Discussion in 'General Sonic Discussion' started by Blue Blood, Jul 23, 2016.
Adventure's are more open, but there's much less in terms of branching pathways than Adventure 2.
Agree with DigitalDuck, Adventure 1 is way more linear than people make out. It's definitely not the open, free and expanse game that people make it out to be.
Thanks for the source.
These maps perfectly represent what I was talking a few pages back about Adventure 1's levels being more diverse in their overall design. The environmental / non-manmade levels are far more organic in their construction and geometry compared to Adventure 2, which utilizes a lot of polygons (mostly rectangles) for its platforms throughout the majority of its levels (including the emerald hunting/mech shooting levels). The overarching routes in Adventure 2's levels are also more sequential and constricted compared to Adventure 1 (hence the "corridor" descriptions).
Is it possible that the level design gradually became more restricted to alleviate issues with the camera?
Surely the smart thing to do would be to fix the camera...
Unleashed was the last game to allow free camera movement. And it's easy to see why - at least half of the time, Sonic is running along scripted splines (even in 3D) that will guide him around loose bends and sharp turns. So that means that all the player has to do is press up or down on the control stick, and that almost any other directional input is nullified. It works fine until the camera is no longer facing the "correct" angle, at which point it becomes incredibly confusing to control Sonic. So from Colours onwards we've had no camera control, because Sonic Team relies entirely upon scripting. If you manage to get the camera to turn in Colours or Generations by back tracking or brushing against a wall, you end up with the same problem Unleashed had
Something I noticed when going over the footage of the one "Modern" stage we've seen so far. I realise it's probably a tutorial stage along the lines of Windmill Isle Act 1, but it's still glaring:
The stage has absolutely no unique gameplay elements, at all. Everything about it is standard "Modern Sonic" - dashpads, launchpads, ziplines, springs, spikes, air hoops, a grind rail, and a few types of generic robot that seem to pose no actual threat. It's not just the objects in the level either, it also applies to the level design and structure. You could keep the exact level layout, completely change the surrounding scenery, and no-one would notice anything was off. It's ridiculous, considering how vastly different in structure the six zones of Sonic 1 were.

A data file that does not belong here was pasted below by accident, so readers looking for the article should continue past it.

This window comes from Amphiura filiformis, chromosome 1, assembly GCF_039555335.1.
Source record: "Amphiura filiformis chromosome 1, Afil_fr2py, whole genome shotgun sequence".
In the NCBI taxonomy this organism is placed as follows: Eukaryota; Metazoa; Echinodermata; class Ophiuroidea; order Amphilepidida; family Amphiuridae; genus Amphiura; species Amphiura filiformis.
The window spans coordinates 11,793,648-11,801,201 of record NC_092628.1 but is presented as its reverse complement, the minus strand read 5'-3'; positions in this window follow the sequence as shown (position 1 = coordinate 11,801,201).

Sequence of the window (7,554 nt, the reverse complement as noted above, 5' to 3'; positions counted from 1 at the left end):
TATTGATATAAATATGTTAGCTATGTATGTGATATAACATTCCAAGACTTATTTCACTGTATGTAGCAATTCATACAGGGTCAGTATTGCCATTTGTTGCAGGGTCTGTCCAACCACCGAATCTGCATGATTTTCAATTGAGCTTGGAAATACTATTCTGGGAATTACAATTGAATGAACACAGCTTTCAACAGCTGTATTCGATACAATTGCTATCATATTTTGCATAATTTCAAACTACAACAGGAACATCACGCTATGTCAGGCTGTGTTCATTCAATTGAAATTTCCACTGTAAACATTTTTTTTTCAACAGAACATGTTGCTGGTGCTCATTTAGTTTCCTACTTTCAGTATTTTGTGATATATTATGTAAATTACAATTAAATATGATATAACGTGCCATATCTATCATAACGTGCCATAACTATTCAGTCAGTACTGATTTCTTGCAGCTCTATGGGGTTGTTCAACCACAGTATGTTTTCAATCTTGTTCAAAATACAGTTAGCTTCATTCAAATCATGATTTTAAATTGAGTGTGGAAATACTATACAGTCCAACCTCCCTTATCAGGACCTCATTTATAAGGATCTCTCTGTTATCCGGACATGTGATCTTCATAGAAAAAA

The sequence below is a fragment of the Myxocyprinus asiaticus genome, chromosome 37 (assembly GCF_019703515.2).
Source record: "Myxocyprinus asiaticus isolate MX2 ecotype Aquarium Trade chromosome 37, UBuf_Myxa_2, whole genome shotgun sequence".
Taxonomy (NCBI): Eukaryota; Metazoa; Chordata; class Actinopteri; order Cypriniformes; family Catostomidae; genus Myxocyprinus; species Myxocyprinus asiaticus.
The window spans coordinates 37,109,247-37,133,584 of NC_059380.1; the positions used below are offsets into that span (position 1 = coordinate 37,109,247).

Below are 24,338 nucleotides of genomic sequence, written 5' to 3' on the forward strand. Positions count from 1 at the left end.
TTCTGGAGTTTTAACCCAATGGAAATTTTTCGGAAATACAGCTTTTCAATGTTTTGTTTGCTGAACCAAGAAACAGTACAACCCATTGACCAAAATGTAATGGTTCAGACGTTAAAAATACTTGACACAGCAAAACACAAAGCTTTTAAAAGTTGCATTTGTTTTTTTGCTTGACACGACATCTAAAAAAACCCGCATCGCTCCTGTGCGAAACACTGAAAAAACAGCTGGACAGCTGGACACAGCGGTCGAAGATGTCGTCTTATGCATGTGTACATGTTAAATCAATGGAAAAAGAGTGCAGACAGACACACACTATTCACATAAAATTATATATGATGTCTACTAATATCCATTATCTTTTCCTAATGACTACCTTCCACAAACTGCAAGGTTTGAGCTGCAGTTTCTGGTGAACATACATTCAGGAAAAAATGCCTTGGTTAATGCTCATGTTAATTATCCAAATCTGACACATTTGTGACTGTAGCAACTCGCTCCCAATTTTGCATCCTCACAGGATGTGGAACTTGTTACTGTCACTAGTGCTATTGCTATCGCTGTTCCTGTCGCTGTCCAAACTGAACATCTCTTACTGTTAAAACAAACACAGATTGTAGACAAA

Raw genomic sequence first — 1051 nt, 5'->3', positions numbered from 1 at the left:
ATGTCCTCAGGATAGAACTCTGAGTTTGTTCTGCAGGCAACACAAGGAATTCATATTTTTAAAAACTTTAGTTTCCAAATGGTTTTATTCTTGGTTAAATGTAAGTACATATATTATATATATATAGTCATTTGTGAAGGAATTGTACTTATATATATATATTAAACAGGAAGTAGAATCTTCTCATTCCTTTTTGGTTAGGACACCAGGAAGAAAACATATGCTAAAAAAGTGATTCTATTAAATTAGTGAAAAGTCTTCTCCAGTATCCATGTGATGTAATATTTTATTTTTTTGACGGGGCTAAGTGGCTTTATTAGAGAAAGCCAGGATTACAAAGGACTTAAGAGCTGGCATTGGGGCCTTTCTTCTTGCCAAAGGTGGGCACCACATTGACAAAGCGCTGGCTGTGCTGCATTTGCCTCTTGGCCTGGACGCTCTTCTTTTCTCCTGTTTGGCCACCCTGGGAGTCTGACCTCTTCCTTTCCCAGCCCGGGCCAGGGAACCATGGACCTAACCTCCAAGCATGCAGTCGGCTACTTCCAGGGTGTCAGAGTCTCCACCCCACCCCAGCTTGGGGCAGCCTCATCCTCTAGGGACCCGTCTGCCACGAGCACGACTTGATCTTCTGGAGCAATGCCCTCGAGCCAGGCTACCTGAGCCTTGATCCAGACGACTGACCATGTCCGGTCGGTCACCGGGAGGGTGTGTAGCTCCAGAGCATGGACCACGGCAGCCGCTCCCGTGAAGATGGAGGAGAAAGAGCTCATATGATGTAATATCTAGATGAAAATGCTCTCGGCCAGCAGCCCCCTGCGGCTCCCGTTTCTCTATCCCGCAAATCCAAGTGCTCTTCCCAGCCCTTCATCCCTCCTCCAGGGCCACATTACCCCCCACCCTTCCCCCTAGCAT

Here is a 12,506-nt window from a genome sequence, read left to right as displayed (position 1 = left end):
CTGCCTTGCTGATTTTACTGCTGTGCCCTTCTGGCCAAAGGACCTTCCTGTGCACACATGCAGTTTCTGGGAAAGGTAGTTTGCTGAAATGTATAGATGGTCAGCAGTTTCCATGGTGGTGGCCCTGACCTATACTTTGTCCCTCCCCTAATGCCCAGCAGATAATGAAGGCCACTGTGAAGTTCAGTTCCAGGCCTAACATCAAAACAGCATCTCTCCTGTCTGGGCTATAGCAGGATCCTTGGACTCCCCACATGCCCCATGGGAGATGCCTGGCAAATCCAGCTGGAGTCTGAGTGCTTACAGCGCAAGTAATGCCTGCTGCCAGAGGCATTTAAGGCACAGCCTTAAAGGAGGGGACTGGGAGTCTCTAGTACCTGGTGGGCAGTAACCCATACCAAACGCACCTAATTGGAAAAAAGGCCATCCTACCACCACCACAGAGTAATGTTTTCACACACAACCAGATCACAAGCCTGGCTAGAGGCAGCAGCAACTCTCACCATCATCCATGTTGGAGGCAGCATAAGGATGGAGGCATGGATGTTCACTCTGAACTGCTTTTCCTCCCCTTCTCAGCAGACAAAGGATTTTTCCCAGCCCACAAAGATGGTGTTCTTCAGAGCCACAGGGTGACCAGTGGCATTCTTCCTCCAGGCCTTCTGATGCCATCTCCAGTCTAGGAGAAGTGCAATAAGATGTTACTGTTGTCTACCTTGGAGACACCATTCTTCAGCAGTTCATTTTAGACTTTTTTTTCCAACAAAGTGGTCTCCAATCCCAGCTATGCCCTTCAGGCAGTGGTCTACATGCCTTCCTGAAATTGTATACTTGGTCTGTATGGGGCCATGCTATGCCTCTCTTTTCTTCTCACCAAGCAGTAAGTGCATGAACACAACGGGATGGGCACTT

Classic Sonic's Green Hill stage is similar, only it has a few gameplay elements from the original Green Hill Zone along for the ride - collapsing ledges, swinging platforms, choppers, buzz bombers and S-bends. Granted, the same criticism can be applied to Mania's GHZ Act 1, but at least that has the decency to be "Sonic 1 but better" rather than "Sonic Generations but worse".
One of the things I appreciate Sonic Colors for is that the enemies actually do pose a threat and will hurt you if you screw up. While there's still several situations where the enemies just stand there waiting to be rammed, the fact that the Boost is much easier to use up made those enemies more threatening if you did screw up by using too much of the Boost. Colors being more in 2D, however, allowed for the enemies to get in your face, there was an actual A.I. and they could hurt you. Generations, in contrast, basically made it impossible to be hurt unless you forgot to hold down the Boost button.
Forces seems to take some cues from Colors but the Boost seems to operate closer to Generations even with the use of white Wisps, and the enemies yet again exist to be rammed. Disappointing.
Lost World absolutely has the best enemies in a 3D Sonic game (and let's just ignore that ridiculously unclear kick move for the sake of this argument). Every level had a variety of different enemies rather than plastering the same ones over every world. And till make it better, they all attacked in unique ways. They were all simple to take out, but you had to give them a brief thought, just like in the Classic games they were lifted from. Colours and Generations had the massive problem of making enemies too slow to attack. When they spot Sonic, the first thing they do is jump up and down or spend up to 2 or 3 seconds changing an extremely slow projectile. So even the enemies that do do more than wait to be run into end up being little more than scenery and homing attack targets because they take so long to actually do anything. Forces seems to be following suit here, which is a shame.